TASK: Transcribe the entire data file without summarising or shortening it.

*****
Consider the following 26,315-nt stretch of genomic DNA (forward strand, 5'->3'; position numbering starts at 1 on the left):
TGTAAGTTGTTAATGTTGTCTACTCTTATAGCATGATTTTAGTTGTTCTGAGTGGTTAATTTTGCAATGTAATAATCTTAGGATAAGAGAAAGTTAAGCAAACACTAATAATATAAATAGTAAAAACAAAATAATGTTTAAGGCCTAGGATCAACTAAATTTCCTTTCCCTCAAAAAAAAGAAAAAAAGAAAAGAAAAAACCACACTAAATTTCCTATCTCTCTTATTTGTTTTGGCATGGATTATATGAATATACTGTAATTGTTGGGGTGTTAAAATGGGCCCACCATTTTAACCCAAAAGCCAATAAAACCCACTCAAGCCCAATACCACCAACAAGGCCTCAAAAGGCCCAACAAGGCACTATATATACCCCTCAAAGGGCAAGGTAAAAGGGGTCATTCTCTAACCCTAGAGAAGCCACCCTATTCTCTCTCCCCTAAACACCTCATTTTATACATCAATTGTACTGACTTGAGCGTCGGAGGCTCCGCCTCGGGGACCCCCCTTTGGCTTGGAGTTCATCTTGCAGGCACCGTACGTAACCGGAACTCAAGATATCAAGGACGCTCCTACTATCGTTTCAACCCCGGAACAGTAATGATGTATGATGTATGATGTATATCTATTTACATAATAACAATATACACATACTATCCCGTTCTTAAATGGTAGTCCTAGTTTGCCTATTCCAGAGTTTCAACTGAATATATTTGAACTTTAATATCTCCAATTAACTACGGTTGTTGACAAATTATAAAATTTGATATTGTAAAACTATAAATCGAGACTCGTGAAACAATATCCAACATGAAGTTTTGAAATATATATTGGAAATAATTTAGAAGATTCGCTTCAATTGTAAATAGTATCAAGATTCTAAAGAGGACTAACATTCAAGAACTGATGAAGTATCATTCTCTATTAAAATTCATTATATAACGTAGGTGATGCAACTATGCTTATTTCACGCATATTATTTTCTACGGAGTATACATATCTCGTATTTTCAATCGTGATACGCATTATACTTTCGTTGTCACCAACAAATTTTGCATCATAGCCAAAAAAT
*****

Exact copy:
Consider the following 26,315-nt stretch of genomic DNA (forward strand, 5'->3'; position numbering starts at 1 on the left):
TGTAAGTTGTTAATGTTGTCTACTCTTATAGCATGATTTTAGTTGTTCTGAGTGGTTAATTTTGCAATGTAATAATCTTAGGATAAGAGAAAGTTAAGCAAACACTAATAATATAAATAGTAAAAACAAAATAATGTTTAAGGCCTAGGATCAACTAAATTTCCTTTCCCTCAAAAAAAAGAAAAAAAGAAAAGAAAAAACCACACTAAATTTCCTATCTCTCTTATTTGTTTTGGCATGGATTATATGAATATACTGTAATTGTTGGGGTGTTAAAATGGGCCCACCATTTTAACCCAAAAGCCAATAAAACCCACTCAAGCCCAATACCACCAACAAGGCCTCAAAAGGCCCAACAAGGCACTATATATACCCCTCAAAGGGCAAGGTAAAAGGGGTCATTCTCTAACCCTAGAGAAGCCACCCTATTCTCTCTCCCCTAAACACCTCATTTTATACATCAATTGTACTGACTTGAGCGTCGGAGGCTCCGCCTCGGGGACCCCCCTTTGGCTTGGAGTTCATCTTGCAGGCACCGTACGTAACCGGAACTCAAGATATCAAGGACGCTCCTACTATCGTTTCAACCCCGGAACAGTAATGATGTATGATGTATGATGTATATCTATTTACATAATAACAATATACACATACTATCCCGTTCTTAAATGGTAGTCCTAGTTTGCCTATTCCAGAGTTTCAACTGAATATATTTGAACTTTAATATCTCCAATTAACTACGGTTGTTGACAAATTATAAAATTTGATATTGTAAAACTATAAATCGAGACTCGTGAAACAATATCCAACATGAAGTTTTGAAATATATATTGGAAATAATTTAGAAGATTCGCTTCAATTGTAAATAGTATCAAGATTCTAAAGAGGACTAACATTCAAGAACTGATGAAGTATCATTCTCTATTAAAATTCATTATATAACGTAGGTGATGCAACTATGCTTATTTCACGCATATTATTTTCTACGGAGTATACATATCTCGTATTTTCAATCGTGATACGCATTATACTTTCGTTGTCACCAACAAATTTTGCATCATAGCCAAAAAAT